EPA to launch study of mercury in Minnesota infants Star Tribune (10/3) The federal government will investigate why infants born around Lake Superior have sometimes unhealthy levels of mercury in their blood, especially those along Minnesota's north shore.
Deal struck on Great Lakes ship pollution The Associated Press (10/28) Congressional negotiators reached a deal Tuesday that would effectively exempt 13 ships that haul iron ore, coal and other freight on the Great Lakes from a proposed federal rule meant to reduce air pollution.
BP in Whiting cited for high benzene release Post-Tribune (6/3) For nearly six years, BP's Whiting refinery emitted cancer-causing benzene at its wastewater treatment plant without proper air pollution control equipment, according to the U.S. Environmental Protection Agency. EPA issued a notice of violation on May 18.
Overview As water moves through the hydrological cycle, it falls as rain or snow and then evaporates to the atmosphere from the land and surface water. Other substances, including toxic pollutants, follow this same path. They evaporate to the atmosphere, where wind currents can carry these substances for long distances before depositing them.
Atmospheric deposition is a significant source of certain toxic pollutants entering the Great Lakes. In fact, as much as 90 percent of some toxic loadings to the Great Lakes are believed to be the result of airborne deposition. Because the transport and deposition of airborne toxics is not localized, this phenomenon needs to be evaluated and regulated on a regional or even international scale. Various efforts to understand and curtail atmospheric deposition are underway. These efforts include emissions inventories, modeling and mass balance studies that inform new laws and policies. Such efforts will help us to understand and combat atmospheric deposition of pollution on the Great Lakes.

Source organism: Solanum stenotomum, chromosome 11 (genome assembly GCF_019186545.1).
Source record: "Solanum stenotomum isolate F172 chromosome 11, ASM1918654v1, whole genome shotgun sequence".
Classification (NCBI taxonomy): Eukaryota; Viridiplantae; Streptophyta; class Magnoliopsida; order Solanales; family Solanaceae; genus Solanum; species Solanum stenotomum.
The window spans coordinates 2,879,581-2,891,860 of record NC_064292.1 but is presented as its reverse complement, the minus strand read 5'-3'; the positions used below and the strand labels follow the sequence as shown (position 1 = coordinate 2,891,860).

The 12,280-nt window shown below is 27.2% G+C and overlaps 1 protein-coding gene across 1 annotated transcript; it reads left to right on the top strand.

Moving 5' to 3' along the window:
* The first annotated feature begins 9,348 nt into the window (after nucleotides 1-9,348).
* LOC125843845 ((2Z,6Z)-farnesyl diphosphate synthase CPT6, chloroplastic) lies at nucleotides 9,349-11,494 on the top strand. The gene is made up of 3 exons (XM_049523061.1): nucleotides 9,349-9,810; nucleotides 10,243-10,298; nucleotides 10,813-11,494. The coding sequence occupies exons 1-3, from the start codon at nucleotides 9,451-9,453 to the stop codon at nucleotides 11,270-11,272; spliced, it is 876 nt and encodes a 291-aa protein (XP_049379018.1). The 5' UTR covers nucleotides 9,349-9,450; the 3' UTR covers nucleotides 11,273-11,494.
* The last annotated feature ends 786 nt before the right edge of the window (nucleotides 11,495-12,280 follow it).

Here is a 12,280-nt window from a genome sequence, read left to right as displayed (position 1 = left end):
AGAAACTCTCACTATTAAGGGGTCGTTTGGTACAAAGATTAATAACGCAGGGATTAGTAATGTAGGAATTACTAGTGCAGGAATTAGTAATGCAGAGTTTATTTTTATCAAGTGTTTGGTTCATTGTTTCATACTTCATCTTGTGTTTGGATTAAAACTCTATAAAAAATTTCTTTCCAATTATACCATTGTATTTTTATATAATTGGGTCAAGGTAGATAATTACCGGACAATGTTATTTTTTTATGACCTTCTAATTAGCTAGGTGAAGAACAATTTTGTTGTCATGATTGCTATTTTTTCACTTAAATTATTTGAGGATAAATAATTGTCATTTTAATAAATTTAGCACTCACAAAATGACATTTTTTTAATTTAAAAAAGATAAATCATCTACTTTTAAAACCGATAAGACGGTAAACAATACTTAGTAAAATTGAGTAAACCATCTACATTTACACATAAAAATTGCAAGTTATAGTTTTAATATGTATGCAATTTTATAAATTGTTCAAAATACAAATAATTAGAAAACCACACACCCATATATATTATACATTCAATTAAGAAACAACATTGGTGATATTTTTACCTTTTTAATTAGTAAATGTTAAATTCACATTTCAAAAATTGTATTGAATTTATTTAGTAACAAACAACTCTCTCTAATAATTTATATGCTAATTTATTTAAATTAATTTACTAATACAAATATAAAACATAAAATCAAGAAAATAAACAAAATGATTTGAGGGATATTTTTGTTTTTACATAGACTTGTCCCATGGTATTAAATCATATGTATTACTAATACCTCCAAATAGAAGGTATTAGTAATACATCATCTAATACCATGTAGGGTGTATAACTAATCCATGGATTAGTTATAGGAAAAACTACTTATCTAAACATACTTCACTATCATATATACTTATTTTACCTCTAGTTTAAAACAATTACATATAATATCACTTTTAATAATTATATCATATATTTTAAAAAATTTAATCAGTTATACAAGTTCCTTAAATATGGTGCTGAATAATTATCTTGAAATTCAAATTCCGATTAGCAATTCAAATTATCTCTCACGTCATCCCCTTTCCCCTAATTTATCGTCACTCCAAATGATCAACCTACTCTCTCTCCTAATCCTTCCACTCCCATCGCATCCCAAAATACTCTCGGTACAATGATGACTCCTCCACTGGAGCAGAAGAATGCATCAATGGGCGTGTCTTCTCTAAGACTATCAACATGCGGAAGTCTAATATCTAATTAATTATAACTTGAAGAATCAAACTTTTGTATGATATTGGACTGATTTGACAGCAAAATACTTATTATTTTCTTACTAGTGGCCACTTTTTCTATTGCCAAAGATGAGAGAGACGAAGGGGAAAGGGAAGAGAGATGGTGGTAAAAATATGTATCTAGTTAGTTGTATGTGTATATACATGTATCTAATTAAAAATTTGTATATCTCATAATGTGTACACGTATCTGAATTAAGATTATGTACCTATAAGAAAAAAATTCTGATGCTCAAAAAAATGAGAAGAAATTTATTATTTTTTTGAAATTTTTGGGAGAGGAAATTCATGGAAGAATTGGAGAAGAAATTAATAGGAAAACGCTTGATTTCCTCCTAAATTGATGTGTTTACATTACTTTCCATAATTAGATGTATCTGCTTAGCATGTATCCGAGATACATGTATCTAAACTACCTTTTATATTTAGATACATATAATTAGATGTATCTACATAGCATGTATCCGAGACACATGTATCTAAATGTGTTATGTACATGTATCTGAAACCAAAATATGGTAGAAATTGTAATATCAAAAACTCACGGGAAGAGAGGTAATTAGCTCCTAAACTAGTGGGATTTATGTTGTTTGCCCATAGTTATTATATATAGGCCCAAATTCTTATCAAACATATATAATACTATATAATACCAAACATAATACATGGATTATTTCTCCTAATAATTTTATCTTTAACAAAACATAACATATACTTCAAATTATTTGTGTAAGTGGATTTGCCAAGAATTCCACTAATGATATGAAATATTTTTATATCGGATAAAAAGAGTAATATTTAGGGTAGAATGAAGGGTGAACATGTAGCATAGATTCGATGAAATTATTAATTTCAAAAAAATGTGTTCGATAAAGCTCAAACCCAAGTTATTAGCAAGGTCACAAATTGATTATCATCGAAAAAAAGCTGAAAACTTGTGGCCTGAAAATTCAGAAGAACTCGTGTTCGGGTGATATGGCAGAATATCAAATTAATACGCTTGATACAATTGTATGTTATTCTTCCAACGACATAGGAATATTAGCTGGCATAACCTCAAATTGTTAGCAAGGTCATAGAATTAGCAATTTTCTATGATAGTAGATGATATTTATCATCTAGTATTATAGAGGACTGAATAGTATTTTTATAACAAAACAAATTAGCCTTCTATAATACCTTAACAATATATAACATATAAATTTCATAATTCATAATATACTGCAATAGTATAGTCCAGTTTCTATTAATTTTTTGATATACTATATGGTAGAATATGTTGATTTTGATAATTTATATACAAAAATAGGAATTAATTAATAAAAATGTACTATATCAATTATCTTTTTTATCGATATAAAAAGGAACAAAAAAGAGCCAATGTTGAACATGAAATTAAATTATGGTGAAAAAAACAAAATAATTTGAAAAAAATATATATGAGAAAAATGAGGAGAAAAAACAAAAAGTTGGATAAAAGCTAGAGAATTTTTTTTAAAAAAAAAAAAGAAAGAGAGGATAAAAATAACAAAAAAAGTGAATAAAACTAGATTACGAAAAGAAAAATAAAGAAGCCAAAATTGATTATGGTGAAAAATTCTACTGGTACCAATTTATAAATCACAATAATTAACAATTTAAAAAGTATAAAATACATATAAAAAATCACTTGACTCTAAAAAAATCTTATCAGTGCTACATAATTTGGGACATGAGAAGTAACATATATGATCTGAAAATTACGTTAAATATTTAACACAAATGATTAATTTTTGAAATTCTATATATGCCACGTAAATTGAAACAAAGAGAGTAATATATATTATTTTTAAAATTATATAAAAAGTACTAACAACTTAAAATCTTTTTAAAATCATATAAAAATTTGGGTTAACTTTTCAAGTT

In response to mounting evidence that air pollution contributes to water pollution, Congress included section 112(m), Atmospheric Deposition to Great Lakes and Coastal Waters, in the 1990 Clean Air Act, which created the Great Waters Program. This statute directs the U.S. EPA t o protect public health and the environment from any series effects from air pollution that falls on the Great Waters and requires the agency to periodically report to Congress on the results of this program. "Great Waters" include the Great Lakes, Lake Champlain, Chesapeake Bay and other coastal waters.
General Resources Air Pollution and the Great Lakes (Great Waters Program) U.S. Environmental Protection Agency (EPA), Region 5 Because of mounting evidence that air pollution contributes significantly to water pollution, Congress included section 112(m) in the 1990 Clean Air Act Amendments, known as the Great Waters Program, to evaluate the atmospheric deposition of air pollutants to the Great Lakes, Lake Champlain, Chesapeake Bay and coastal waters.
EPA Great Waters Program U.S. Environmental Protection Agency (EPA) On November 15, 1990, in response to mounting evidence that air pollution contributes to water pollution, Congress amended the Clean Air Act and included provisions that established research and reporting requirements related to the deposition of hazardous air pollutants to the "Great Waters."
Great Lakes Regional Air Toxic Emissions Inventory Great Lakes Commission The Great Lakes states are creating this regional database, which will establish a baseline using 1993 data on point and area source emissions of 49 toxic air pollutants identified as significant contributors to the contamination of the Great Lakes.
Great Waters Program United States Environmental Protection Agency (EPA) Because of mounting evidence that air pollution significantly affects water quality, Congress included section 112(m) in the 1990 Clean Air Act Amendments, known as the "Great Waters" program. The Great Waters program directs the U.S. Environmental Protection Agency to prevent harm from atmospheric deposition.
Green Bay Mass Balance Study U.S. Environmental Protection Agency (EPA), Great Lakes National Program Office (GLNPO) Conducted in 1989-90 to pilot the technique of mass balance analysis in understanding the sources and effects of toxic pollutants in the Great Lakes' food chain.
Lake Michigan Mass Balance Study U.S. Environmental Protection Agency (EPA), Great Lakes National Program Office (GLNPO) Mass balance studies are a scientific method for evaluating the sources, transport and fate of contaminants entering a water system, and the effects of those contaminants on water quality. See also Mass Balance Public Outreach, Lake Michigan Federation.
Living Waters: Clean the Rain National Wildlife Federation Most toxic water pollution comes from air pollution. For example, in the Midwest, rain contains high levels of mercury that comes from coal-fired power plants, incinerators, and other major regional industries.